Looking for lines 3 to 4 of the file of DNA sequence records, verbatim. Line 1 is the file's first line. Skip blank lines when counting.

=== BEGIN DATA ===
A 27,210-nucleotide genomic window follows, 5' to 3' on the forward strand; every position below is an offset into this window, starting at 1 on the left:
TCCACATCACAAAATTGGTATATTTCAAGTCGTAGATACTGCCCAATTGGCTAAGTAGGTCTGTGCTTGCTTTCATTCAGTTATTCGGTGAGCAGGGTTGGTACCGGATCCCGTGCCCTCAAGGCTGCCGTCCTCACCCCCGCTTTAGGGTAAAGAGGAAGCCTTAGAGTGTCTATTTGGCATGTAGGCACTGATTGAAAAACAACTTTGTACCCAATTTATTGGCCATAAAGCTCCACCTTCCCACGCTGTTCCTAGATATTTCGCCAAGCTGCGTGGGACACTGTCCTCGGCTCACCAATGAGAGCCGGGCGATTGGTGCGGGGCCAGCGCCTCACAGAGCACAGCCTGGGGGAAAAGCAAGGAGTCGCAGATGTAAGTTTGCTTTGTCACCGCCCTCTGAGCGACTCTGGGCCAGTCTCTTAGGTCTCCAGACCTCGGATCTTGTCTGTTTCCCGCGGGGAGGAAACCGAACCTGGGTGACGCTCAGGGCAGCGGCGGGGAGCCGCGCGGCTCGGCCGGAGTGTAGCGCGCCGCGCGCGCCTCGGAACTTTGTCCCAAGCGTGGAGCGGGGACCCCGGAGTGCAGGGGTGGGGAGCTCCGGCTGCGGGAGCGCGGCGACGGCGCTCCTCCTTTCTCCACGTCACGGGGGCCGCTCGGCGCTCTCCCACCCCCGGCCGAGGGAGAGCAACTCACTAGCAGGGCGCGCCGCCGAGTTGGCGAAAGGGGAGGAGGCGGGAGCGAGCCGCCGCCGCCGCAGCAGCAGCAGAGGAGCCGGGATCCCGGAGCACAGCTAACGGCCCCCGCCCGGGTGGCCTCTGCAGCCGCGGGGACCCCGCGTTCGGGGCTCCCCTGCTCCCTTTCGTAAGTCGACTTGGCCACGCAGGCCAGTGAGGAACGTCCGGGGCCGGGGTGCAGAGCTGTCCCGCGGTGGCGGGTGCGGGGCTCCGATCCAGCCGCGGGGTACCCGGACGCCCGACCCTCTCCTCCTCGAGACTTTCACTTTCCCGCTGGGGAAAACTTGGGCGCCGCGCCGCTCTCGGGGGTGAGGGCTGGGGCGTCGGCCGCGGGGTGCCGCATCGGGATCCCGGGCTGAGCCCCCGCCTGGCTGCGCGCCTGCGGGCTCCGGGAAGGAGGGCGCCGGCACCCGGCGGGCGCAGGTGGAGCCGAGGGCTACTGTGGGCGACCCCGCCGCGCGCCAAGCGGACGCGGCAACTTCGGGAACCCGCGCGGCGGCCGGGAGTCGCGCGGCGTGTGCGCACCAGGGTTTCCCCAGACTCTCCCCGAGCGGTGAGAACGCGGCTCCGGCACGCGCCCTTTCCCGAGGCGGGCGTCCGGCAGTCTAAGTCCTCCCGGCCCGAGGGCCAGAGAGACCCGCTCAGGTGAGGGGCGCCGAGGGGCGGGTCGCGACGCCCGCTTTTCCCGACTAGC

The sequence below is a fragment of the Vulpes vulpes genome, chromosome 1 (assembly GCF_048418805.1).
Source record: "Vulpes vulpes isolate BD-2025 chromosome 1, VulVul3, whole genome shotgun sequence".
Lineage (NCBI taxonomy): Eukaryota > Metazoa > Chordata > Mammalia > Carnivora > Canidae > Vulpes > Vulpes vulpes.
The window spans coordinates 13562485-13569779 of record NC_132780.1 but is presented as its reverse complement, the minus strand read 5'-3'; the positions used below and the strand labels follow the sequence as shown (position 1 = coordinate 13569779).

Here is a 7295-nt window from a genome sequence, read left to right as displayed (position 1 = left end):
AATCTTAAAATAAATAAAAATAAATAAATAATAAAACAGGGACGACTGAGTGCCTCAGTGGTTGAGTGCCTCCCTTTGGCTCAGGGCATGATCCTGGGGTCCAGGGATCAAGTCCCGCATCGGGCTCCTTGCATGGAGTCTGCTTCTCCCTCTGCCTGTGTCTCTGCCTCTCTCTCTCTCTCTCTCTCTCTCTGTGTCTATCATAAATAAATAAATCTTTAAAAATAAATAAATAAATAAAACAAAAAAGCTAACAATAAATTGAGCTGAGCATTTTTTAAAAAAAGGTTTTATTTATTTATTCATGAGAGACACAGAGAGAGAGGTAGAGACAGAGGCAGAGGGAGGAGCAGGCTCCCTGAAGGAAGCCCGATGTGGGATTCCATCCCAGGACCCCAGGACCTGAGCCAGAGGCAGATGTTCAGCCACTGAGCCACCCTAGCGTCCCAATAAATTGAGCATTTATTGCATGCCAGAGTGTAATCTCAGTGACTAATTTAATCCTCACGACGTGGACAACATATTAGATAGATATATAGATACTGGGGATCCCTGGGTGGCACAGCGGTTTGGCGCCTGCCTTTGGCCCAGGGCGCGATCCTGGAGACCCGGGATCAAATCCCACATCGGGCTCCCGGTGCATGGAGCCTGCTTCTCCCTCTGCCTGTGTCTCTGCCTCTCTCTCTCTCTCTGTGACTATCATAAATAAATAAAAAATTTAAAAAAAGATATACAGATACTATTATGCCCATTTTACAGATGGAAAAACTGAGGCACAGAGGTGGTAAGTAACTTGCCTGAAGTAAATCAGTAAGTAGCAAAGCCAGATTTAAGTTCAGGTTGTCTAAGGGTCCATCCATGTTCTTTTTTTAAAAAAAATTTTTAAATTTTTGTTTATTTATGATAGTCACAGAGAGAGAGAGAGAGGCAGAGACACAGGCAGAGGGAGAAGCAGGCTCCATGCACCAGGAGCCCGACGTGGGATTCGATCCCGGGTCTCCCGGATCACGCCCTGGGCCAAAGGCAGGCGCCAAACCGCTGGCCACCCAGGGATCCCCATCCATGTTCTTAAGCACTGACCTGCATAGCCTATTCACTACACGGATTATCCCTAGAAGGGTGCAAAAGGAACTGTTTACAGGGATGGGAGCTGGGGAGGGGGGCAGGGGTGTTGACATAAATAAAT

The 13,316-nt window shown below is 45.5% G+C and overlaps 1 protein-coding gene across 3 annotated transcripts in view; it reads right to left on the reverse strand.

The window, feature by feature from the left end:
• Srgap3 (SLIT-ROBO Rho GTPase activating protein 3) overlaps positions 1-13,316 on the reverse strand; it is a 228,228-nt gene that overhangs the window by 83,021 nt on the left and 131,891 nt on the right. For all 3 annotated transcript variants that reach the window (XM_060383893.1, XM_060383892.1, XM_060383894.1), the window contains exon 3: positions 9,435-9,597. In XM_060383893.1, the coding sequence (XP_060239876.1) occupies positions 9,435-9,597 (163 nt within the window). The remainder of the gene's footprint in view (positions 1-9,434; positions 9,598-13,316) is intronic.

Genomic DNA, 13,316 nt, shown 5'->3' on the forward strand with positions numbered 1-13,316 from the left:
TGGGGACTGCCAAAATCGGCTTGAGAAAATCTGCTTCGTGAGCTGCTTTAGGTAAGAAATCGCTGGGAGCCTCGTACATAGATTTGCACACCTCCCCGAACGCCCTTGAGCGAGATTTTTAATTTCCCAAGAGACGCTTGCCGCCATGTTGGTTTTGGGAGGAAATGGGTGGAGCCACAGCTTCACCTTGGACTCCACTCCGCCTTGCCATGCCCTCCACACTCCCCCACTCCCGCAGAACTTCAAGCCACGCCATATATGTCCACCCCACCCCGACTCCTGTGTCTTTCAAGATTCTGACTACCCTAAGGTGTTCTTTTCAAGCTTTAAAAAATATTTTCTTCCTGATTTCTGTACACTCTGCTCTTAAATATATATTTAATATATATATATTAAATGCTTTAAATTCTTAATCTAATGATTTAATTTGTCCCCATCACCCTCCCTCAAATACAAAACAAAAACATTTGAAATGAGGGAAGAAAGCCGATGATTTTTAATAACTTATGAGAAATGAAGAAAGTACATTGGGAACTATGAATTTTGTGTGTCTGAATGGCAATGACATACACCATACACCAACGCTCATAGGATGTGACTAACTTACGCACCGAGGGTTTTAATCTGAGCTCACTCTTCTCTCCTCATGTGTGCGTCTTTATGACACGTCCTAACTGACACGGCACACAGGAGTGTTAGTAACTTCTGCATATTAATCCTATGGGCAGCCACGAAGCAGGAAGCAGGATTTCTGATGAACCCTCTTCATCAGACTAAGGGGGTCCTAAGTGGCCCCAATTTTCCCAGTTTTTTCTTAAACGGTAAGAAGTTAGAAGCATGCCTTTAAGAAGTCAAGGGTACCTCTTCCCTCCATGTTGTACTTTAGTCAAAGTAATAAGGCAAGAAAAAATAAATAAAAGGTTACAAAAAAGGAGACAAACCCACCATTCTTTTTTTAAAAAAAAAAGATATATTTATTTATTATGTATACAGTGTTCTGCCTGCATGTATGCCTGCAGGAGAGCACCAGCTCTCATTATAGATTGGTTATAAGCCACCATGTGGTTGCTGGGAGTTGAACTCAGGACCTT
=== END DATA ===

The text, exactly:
The sequence below is a fragment of the Vulpes vulpes genome, chromosome 1 (assembly GCF_048418805.1).
Source record: "Vulpes vulpes isolate BD-2025 chromosome 1, VulVul3, whole genome shotgun sequence".